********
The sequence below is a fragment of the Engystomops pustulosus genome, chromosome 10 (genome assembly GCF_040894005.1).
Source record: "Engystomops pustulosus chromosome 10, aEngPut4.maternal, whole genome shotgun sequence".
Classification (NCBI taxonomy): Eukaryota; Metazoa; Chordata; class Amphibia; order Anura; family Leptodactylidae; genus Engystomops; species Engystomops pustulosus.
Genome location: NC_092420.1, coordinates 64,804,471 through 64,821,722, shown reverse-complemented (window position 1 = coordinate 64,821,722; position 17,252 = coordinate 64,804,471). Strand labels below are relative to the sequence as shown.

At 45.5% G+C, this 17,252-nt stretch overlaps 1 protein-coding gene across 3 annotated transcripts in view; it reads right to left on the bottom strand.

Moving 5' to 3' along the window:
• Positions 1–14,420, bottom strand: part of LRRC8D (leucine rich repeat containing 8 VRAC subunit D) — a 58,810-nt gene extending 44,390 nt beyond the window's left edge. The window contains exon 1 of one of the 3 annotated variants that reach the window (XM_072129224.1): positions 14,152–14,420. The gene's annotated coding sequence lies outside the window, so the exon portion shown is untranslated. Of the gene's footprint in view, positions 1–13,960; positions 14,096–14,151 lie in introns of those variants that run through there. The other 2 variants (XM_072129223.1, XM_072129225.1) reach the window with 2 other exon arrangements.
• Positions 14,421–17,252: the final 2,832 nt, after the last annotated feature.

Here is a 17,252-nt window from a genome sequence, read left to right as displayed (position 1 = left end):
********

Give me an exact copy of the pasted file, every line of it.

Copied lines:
The sequence below is a fragment of the Engystomops pustulosus genome, chromosome 10 (genome assembly GCF_040894005.1).
Source record: "Engystomops pustulosus chromosome 10, aEngPut4.maternal, whole genome shotgun sequence".
Classification (NCBI taxonomy): Eukaryota; Metazoa; Chordata; class Amphibia; order Anura; family Leptodactylidae; genus Engystomops; species Engystomops pustulosus.
Genome location: NC_092420.1, coordinates 64,804,471 through 64,821,722, shown reverse-complemented (window position 1 = coordinate 64,821,722; position 17,252 = coordinate 64,804,471). Strand labels below are relative to the sequence as shown.

At 45.5% G+C, this 17,252-nt stretch overlaps 1 protein-coding gene across 3 annotated transcripts in view; it reads right to left on the bottom strand.

Moving 5' to 3' along the window:
• Positions 1–14,420, bottom strand: part of LRRC8D (leucine rich repeat containing 8 VRAC subunit D) — a 58,810-nt gene extending 44,390 nt beyond the window's left edge. The window contains exon 1 of one of the 3 annotated variants that reach the window (XM_072129224.1): positions 14,152–14,420. The gene's annotated coding sequence lies outside the window, so the exon portion shown is untranslated. Of the gene's footprint in view, positions 1–13,960; positions 14,096–14,151 lie in introns of those variants that run through there. The other 2 variants (XM_072129223.1, XM_072129225.1) reach the window with 2 other exon arrangements.
• Positions 14,421–17,252: the final 2,832 nt, after the last annotated feature.

Here is a 17,252-nt window from a genome sequence, read left to right as displayed (position 1 = left end):